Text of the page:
From model to working machine

The transition from business process model to executable code has been the source of much

confusion.

Industry officials have been working on the problem for years with varying degrees of success. "That's where everybody is heading," said John Meyer, vice president of business strategy at Computer Associates International Inc.

Meyer pointed to business process modeling tools that have enhanced system modeling capabilities and are moving into the process realm. "No one has spanned the gap," he said, adding that vendors are making progress. Meyer said he believes that tools that can model business processes, decompose processes into logical structures and automatically generate code will emerge by the end of the decade.

In the meantime, practitioners are pushing the modeling envelope. Integrated Computer-aided Manufacturing Definition (IDEF), for example, has been extended over the years to deal with software development. In one approach, IDEF models can be transitioned into Unified Modeling Language (UML), which provides the foundation for subsequent software development. Dave West, marketing manager for solutions at IBM Corp. Software Group's Rational software, cited a "very close mapping" between IDEF3, the process modeling method of IDEF, workflow diagramming and UML.

UML, for its part, has been stretched from software modeling into business process modeling. But that language "has too many formalisms for business process modeling," said Robert Handler, vice president of enterprise planning and architecture strategies at META Group Inc.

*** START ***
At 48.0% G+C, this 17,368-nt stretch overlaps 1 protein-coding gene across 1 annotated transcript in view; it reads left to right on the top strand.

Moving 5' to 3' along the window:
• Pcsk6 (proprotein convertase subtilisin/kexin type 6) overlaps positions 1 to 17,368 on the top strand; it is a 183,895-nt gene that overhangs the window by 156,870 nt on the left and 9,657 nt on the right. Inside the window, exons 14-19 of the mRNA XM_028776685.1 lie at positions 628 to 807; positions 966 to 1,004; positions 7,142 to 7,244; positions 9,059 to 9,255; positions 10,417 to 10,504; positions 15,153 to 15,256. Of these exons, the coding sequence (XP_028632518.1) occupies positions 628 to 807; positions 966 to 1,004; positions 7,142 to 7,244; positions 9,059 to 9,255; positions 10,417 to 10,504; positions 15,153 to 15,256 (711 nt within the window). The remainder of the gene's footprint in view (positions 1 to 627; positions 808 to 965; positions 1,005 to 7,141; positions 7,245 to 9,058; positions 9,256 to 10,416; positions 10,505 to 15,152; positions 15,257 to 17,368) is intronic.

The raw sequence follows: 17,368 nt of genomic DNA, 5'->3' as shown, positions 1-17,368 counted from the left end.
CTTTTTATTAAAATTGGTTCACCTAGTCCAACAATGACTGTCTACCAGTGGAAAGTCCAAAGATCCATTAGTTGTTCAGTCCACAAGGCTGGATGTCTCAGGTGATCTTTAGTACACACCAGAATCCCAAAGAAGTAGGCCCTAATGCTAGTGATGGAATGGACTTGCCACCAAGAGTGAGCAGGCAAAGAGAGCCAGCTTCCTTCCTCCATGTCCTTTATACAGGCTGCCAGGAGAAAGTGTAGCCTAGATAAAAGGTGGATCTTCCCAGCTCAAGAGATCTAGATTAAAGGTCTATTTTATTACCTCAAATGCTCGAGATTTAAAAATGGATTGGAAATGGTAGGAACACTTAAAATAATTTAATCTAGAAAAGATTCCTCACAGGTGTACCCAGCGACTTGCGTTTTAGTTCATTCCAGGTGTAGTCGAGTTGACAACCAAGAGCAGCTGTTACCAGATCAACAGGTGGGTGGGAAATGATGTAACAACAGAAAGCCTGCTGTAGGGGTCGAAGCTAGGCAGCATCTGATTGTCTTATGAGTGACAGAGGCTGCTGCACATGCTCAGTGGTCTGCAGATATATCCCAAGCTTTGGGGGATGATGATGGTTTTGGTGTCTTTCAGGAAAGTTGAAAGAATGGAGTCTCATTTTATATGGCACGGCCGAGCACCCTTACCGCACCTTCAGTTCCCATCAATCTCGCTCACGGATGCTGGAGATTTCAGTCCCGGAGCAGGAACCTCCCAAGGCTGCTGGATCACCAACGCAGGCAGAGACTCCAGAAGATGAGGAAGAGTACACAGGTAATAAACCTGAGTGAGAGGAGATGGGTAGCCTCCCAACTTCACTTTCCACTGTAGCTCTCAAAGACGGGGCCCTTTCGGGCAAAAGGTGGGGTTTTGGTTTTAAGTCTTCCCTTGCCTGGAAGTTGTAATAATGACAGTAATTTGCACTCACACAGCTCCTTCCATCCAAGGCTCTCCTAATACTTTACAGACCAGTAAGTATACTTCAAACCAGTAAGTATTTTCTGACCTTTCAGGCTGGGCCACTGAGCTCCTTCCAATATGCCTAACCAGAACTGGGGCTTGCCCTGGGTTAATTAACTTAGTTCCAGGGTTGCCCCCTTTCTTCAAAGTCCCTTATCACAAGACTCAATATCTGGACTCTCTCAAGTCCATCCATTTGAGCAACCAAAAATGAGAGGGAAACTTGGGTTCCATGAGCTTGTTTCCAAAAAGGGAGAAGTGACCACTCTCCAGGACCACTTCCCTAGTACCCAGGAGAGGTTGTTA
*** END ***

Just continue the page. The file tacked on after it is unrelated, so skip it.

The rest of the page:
Instead, Handler said he believes Business Process Modeling Notation (BPMN) is the way to go, although he acknowledges that the method is unproven. He said the sought-after link between business model and executable code is much more likely to occur with BPMN. The process is mapped to the Business Process Execution Language for Web Services (BPEL4WS), which META Group officials describe as a standard language for automating business processes as Web services.

Tool vendors, such as IBM, will promote the BPMN/BPEL4WS connection. Rachel Helm, director of WebSphere Business Integration at IBM, said the company's WebSphere Business Integration Modeler tool will support BPEL4WS by midyear. Company officials will consider supporting the notation in the future.

With BPMN, Handler said organizations can use the same tool and notation to capture, optimize and validate the business perspective. "Then you can convert it to the [information technology] view, debug and generate something that should be useful," he said. Handler noted, however, that BPMN only really addresses processes, and organization officials must still consider security and data modeling.

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